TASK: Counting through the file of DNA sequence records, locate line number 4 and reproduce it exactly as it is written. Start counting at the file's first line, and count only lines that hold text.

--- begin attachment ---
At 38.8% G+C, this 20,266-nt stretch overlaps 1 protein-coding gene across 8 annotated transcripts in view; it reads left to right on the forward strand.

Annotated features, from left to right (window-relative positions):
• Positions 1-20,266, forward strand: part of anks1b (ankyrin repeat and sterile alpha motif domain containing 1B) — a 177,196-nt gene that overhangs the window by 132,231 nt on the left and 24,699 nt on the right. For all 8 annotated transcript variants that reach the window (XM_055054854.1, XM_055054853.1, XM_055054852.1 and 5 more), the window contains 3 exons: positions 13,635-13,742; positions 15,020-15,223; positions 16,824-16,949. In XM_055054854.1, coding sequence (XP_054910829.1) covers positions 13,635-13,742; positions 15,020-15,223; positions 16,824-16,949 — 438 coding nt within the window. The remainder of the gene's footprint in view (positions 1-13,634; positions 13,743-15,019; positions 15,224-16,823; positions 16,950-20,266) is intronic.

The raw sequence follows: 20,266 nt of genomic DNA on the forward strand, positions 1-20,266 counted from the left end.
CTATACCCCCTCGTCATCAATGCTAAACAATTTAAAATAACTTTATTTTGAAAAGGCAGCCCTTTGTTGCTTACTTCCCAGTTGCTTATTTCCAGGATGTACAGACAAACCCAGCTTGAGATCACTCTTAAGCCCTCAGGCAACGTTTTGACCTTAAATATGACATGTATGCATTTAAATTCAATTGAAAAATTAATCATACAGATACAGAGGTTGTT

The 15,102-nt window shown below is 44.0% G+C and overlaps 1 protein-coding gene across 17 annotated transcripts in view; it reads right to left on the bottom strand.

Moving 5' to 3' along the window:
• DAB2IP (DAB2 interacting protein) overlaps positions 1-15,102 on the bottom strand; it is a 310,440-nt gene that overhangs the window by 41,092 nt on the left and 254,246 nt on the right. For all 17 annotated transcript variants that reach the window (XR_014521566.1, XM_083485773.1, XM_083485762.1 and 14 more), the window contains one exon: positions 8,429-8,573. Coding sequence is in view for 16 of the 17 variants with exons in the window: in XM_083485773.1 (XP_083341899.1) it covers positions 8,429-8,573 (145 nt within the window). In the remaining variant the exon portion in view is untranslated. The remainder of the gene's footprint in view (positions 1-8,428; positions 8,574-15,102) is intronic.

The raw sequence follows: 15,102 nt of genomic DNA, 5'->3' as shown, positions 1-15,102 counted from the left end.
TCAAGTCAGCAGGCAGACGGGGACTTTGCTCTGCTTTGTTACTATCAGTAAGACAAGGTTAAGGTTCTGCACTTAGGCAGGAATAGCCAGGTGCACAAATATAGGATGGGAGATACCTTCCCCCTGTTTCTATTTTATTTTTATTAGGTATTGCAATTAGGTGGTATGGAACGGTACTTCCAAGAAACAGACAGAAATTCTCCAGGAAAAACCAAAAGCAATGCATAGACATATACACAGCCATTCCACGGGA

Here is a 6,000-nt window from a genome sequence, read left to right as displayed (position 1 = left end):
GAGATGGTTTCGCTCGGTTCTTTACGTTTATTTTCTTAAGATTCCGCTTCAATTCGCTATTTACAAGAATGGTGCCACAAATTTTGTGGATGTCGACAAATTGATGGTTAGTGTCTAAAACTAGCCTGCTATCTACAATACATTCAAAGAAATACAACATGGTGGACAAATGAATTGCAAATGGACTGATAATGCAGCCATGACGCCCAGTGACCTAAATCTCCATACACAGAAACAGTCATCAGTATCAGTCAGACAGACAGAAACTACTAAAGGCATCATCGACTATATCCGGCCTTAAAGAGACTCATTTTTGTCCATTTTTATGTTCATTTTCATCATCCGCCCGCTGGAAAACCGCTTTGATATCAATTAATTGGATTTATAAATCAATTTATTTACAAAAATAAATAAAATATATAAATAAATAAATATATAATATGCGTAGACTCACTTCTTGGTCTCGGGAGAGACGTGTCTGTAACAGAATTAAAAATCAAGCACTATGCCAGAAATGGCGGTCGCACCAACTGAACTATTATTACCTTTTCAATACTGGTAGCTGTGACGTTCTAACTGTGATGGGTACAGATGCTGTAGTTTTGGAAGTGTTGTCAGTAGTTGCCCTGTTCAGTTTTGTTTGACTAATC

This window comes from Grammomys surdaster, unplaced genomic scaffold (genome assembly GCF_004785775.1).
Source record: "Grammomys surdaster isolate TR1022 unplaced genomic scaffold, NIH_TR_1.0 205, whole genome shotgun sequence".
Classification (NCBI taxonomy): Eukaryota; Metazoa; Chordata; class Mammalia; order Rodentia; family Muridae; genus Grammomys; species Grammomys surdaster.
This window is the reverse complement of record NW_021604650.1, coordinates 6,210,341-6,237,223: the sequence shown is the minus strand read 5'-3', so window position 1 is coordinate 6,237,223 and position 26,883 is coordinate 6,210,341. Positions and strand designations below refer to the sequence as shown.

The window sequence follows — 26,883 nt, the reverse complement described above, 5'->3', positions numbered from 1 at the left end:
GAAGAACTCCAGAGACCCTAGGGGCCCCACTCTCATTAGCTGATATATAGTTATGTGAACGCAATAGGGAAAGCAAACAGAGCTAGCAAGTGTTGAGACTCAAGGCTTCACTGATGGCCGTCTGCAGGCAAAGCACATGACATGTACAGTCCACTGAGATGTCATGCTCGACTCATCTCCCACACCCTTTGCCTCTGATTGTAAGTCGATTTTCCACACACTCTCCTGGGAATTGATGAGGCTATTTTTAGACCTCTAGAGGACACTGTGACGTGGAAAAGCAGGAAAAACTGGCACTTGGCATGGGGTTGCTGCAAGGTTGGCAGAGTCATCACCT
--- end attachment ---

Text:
The raw sequence follows: 20,266 nt of genomic DNA on the forward strand, positions 1-20,266 counted from the left end.